“Everybody I know seems to know me well, but they’re never gonna know that I move like hell.” – Led Zeppelin’s What Is and What Should Never Be

Second cut, first side, Led Zeppelin II, 1969.

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The fact that this song is still one of my favorites is irrelevant to everyone, but me.

The fact that I can remember this song and the entire Led Zeppelin catalogue is troublesome.

Everyone who comes into visual contact with me may instantly conclude that I am a follicly challenged, mature, white, male of the species, and some may be inclined to add the charming adjective, “privileged.”

Was I and many others that fit the perception privileged to have the resources way back then to purchase Led Zeppelin II in vinyl?

More to the point: What am I and presumably others in the same aging, white, male boat going to do about our present state of affairs? What can we do to prevent society from putting us out to pasture?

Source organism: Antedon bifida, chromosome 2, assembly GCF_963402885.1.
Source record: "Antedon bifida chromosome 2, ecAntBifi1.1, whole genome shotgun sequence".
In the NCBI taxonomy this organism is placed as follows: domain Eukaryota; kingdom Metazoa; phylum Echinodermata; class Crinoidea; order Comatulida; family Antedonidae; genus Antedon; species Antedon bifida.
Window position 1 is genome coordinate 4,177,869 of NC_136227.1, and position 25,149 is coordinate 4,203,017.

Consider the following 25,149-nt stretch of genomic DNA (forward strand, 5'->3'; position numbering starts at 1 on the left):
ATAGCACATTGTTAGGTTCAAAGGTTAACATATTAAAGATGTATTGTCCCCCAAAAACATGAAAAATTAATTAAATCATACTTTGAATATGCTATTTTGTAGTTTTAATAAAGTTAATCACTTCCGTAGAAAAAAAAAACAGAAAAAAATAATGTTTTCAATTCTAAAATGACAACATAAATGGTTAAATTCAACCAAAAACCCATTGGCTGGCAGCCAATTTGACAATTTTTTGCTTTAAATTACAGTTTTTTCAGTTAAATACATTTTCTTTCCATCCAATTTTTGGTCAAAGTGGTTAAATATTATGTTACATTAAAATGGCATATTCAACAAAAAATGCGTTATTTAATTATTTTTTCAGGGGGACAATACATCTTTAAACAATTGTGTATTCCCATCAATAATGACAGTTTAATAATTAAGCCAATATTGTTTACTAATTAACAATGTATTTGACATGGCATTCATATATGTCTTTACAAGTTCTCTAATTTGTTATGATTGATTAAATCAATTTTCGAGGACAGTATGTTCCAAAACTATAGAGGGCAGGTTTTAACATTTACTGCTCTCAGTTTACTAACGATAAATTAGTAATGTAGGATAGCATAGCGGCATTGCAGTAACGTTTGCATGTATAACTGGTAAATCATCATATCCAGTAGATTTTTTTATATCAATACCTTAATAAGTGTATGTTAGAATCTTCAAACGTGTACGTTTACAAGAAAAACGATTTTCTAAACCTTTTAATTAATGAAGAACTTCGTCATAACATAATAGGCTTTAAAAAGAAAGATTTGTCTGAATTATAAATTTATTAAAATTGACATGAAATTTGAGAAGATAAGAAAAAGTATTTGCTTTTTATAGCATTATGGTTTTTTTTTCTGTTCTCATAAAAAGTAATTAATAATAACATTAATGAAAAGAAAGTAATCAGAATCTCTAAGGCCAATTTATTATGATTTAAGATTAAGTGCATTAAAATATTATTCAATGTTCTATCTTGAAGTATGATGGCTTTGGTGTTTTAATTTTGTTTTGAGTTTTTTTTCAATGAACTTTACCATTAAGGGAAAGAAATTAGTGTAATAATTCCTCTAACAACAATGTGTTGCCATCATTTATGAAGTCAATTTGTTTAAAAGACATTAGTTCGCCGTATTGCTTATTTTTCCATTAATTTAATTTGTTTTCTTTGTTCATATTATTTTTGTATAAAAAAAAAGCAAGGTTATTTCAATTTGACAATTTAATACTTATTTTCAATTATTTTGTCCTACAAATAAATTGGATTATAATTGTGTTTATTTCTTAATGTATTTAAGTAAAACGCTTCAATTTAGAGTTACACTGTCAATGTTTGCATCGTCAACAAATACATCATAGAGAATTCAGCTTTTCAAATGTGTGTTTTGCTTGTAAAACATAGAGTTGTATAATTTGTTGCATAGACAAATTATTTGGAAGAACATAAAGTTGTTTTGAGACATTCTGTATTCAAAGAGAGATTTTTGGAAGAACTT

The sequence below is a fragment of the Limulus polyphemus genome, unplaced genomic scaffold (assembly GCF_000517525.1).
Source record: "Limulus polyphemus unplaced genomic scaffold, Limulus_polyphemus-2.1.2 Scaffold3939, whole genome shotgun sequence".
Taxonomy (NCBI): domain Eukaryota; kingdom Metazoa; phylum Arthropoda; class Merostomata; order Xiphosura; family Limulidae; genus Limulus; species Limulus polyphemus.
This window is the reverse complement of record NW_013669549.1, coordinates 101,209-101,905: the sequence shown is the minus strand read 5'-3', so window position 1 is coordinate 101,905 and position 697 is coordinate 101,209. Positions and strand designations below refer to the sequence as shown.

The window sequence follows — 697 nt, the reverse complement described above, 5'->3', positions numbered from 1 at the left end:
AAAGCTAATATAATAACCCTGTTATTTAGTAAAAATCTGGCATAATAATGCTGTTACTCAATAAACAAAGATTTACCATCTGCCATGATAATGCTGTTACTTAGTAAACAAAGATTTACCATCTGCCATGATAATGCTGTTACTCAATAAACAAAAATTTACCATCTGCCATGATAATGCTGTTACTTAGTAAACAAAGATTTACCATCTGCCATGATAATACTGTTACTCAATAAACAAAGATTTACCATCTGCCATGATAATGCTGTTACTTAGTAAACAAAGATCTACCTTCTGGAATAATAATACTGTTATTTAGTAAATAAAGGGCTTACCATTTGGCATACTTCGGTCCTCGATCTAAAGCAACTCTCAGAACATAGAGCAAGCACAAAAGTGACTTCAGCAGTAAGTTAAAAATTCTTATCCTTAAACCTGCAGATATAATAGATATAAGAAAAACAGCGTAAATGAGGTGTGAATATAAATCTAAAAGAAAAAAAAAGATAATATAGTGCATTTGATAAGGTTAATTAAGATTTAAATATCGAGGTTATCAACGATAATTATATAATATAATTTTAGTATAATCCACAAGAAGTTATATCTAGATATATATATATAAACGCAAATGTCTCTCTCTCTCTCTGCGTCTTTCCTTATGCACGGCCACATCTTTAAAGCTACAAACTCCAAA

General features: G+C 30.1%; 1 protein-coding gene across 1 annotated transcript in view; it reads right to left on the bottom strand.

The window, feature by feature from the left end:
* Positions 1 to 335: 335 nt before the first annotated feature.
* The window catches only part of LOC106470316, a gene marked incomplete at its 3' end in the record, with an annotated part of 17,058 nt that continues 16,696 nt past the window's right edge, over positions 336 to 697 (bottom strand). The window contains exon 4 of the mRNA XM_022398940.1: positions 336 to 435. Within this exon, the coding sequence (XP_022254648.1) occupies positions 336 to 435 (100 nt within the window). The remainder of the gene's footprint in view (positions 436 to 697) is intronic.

How about: Move like hell?

“I am sure there are at least 1 million white males, qualified and overqualified, in a similar frustrating situation.” – Unemployed Baby Boomer public relations pro

He forgot the word, “privileged.” My daughter, my very own flesh and blood, under the gravitational pull of San Francisco/Berkeley, repeatedly employs this moniker.

She even mentioned the dreaded “Military-Industrial Complex.” Did she realize she was quoting a Republican, Dwight D. Eisenhower’s 1961 farewell address as our 34th president? Before you ask, I do not remember Eisenhower even though I was born during Ike’s first term.

And there are many more who were born during Eisenhower’s two terms (or earlier). Is it time for society to involuntarily retire these people, redefining (and respelling) the term pasture-ization?

Or can they overcome the odds and contribute to society, become engaged and give back to the world? I know where I come down on these questions.

“I lost my job on Wall Street and now it’s over.’ Give me a break. You’re not in Somalia, right? You haven’t lost your abilities. You can find a way to retool.” – Life Coach Tony Robbins